“Hush, sweetheart,” said her mother. “I’m sure your father has a solution.”
“Oh yes, there is a solution. To never tell another soul of this dream. And, Jo, if you have another dream as this one, keep it to yourself. Don’t speak another word of it, no matter how often it comes to you.”
“Do you feel better now?”
“I do feel a bit better, I suppose.”
Jo felt uncertain, but she didn’t want to say anything that might break the carefully balanced belief that was forming in her mind. She needed time to allow it to set.
The last thing she wanted was to bring about a prophecy of death and destruction. Especially if she didn’t have a way to help those who were fated to die such violent deaths.
“One more thing,” he said. “You must never, ever write about it. Putting a vision to paper is almost more effective in bringing about a prophecy than telling it.”
Only a few months later, the nightmares began to fade. She was no less afraid each time she was forced to step into that hell, but something beyond her control had eased the colours and textures and scents.
Soon, the taste of blood in her throat left her.
That summer, her father married her to the son of a rich businessman. He had potential to make a very comfortable living, which would ensure that Jo’s parents would be taken care of well into their lives.
In a back alley, between the blacksmith and the bakery, Jo’s father bartered with his future son-in-law’s father.
He told him of his daughter’s visionary dreams. Of her God given gifts. He said if he was given a dowry fit for a king, he would give him the secrets to controlling Jo, and therefore her gift.
Jo was married to Basil the week after that exchange.
Basil was given the keys to a new home, as well as the knowledge passed down by her father.
As much as his father was a business man, Basil was not a risk taker. He put Jo’s gifts to sleep as soon as he’d had his fun and he recognized his own wrong doings in her dreams. He didn’t want to get caught. But more than that, he didn’t want to miss out on the promised gift of everlasting abundance that came with Jo’s dreams.
She was put to sleep for nearly twenty years. On standby, if you will, for when the family needed her gifts.
During that time, Jo was happy to be a housewife. Her heart was large. But she wasn’t able to bear children in the early years of their marriage. So, she busied herself with making a home and planting a beautiful garden.
In their first year together, Jo planted three walnut trees in the backyard, lilac bushes in the sideyards, and a beautiful flower garden in the front.
She also planted a ten by ten herb garden.
Jo was a great cook. The secret, as she had learned from the cooks and nurses who raised her (kin whose families had less money than hers), was always the right combination of spices.
Basil and Jo grew apart. He spent more and more time trying to build a business that was failing miserably.
Basil believed that his hand-me-down evil wizardry which kept Jo’s gift sleeping would last forever. He thought it required no maintenance. He got lazy. He started to set his sights on other young potential profits. He believed that if he had the power to bury her gift, he also had the power to awaken the gift in others.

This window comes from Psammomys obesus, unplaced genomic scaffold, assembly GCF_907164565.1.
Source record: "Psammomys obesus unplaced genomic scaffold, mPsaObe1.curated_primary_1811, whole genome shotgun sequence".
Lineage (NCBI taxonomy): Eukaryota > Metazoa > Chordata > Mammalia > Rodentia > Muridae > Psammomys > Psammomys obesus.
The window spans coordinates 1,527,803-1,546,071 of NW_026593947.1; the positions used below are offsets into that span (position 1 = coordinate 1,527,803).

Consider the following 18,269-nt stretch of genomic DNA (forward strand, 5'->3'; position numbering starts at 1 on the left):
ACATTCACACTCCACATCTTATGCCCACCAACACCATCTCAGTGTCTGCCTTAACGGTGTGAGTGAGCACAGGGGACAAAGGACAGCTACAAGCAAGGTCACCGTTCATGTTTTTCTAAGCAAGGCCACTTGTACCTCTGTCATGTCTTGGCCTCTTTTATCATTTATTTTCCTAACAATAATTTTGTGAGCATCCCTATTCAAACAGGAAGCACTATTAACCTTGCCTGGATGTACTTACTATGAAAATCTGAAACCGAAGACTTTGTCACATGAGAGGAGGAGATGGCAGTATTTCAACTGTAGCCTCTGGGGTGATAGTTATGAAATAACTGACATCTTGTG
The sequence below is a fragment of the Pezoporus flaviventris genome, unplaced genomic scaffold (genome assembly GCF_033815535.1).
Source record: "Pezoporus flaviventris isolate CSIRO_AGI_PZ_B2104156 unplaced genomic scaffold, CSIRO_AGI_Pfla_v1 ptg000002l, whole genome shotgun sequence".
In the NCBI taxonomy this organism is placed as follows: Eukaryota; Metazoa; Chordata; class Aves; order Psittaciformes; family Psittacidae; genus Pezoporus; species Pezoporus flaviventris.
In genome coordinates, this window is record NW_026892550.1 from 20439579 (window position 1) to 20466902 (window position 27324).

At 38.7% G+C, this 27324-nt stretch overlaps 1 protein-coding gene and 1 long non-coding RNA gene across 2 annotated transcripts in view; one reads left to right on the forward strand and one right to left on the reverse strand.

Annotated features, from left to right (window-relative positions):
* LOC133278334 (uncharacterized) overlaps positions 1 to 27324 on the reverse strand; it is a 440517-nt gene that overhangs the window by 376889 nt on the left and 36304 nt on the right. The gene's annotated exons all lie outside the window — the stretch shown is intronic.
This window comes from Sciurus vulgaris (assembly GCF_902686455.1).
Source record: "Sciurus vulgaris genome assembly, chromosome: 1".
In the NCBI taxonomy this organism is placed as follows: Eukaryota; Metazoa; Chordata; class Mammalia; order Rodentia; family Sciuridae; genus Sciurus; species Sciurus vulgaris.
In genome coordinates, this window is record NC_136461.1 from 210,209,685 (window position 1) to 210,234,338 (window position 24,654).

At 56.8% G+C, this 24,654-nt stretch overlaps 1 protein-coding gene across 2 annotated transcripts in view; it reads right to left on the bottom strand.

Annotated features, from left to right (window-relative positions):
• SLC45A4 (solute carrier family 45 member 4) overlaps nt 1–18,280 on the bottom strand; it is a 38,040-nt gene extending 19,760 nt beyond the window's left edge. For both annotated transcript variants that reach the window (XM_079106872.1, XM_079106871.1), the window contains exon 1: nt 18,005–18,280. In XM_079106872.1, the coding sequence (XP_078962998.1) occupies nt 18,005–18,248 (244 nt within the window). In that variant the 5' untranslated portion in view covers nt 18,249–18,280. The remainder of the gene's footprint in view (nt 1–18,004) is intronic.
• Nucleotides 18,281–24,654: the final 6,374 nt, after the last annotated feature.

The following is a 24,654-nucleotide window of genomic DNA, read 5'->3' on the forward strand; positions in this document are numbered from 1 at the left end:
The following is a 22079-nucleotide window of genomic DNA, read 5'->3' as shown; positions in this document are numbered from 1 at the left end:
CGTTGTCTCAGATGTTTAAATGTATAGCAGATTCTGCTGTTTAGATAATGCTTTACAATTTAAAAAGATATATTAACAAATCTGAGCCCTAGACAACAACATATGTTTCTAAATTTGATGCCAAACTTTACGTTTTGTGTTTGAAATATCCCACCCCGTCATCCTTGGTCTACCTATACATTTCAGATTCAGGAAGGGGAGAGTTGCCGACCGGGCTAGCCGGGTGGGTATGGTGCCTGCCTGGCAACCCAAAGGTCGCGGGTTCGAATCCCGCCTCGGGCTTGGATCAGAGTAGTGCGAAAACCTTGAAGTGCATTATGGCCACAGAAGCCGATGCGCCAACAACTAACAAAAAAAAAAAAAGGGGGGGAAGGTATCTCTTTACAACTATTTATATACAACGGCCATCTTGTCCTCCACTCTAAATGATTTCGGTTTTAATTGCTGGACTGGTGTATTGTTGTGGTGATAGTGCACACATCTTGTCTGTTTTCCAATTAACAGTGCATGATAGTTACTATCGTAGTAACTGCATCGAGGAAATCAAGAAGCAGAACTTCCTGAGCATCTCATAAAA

But while Basil was away working long days and nights, Jo took breaks from tending her garden under her now mature walnut trees. Her hands pungent with thyme and lilac and marigold, she sat under her trees to eat oranges and pomegranates and cucumber sandwiches.
She took walks beneath the Milky Way and the moon on nights Basil had to stay extra late.
Jo began to grow restless. She began to have trouble sleeping, though she didn’t know why.
And then, one afternoon, drowsy from the sun and a morning working her garden, she doze off in the front room.
It was barely dusk when she woke terrified. She was paralyzed. The blood was unbearable.
The dreams of her youth long forgotten, Jo began to write down the dreams as quickly as possible. To get them out of her. She could not stand to see images of those she knew and loved murdered in such horrific and yet absurd ways.
For example, her own parents were bound and gagged on a large steamship and then tossed into the ocean. Men with lanterns stood on deck to watch. Jo felt the claustrophobic weight of not wanting to breathe out, not wanting to let go of the life within.
And then she was up on deck with the men. She watched her parents’ skin split open. She saw giant squids burst from her parents’ bodies.
The men already had their guns out. They shot into the ocean. These creatures were furious, they climbed up the side of the ship to attack.
As they fought, one brave young boy set fire to two sticks of dynamite, stuffed them into two steel buckets of fish guts and slid the buckets to the sea creatures.
They exploded into really gross bits and pieces of slime and blubber and tentacles.
As soon as she wrote down everything she remembered, Jo felt better. She went to the kitchen to get a glass of water. She decided to stay out of the heat the next day. She didn’t say anything to Basil. Because he didn’t come home.
Sixty days later, Jo received a caller with bad news. The young gentleman from the village where she was raised told her that both her parents had died.
She was devastated. Memories of that conversation in their bed so long ago came flooding into her mind. She couldn’t keep it out. Everything came in too fast for her to push it away.
Again, Jo found herself on the floor, weighted by the murderous shame that came from a belief she had something to do with their death.
“But I didn’t know!” She begged for mercy. The pain was unbearable. “Please help me. I didn’t know.”
A bright light, a light so bright she had to open her eyes to see where it came from, descended upon Jo. This light was warm and it circled her like the loving arms of a new mother.
A gentle, loving voice came with the light.
“You did nothing wrong, Jo, darling. Those dreams didn’t bring about the fate of your parents. And neither did writing it down.”
“I don’t understand.”
With that, Jo cried herself to sleep in the arms of the warm, white-gold light.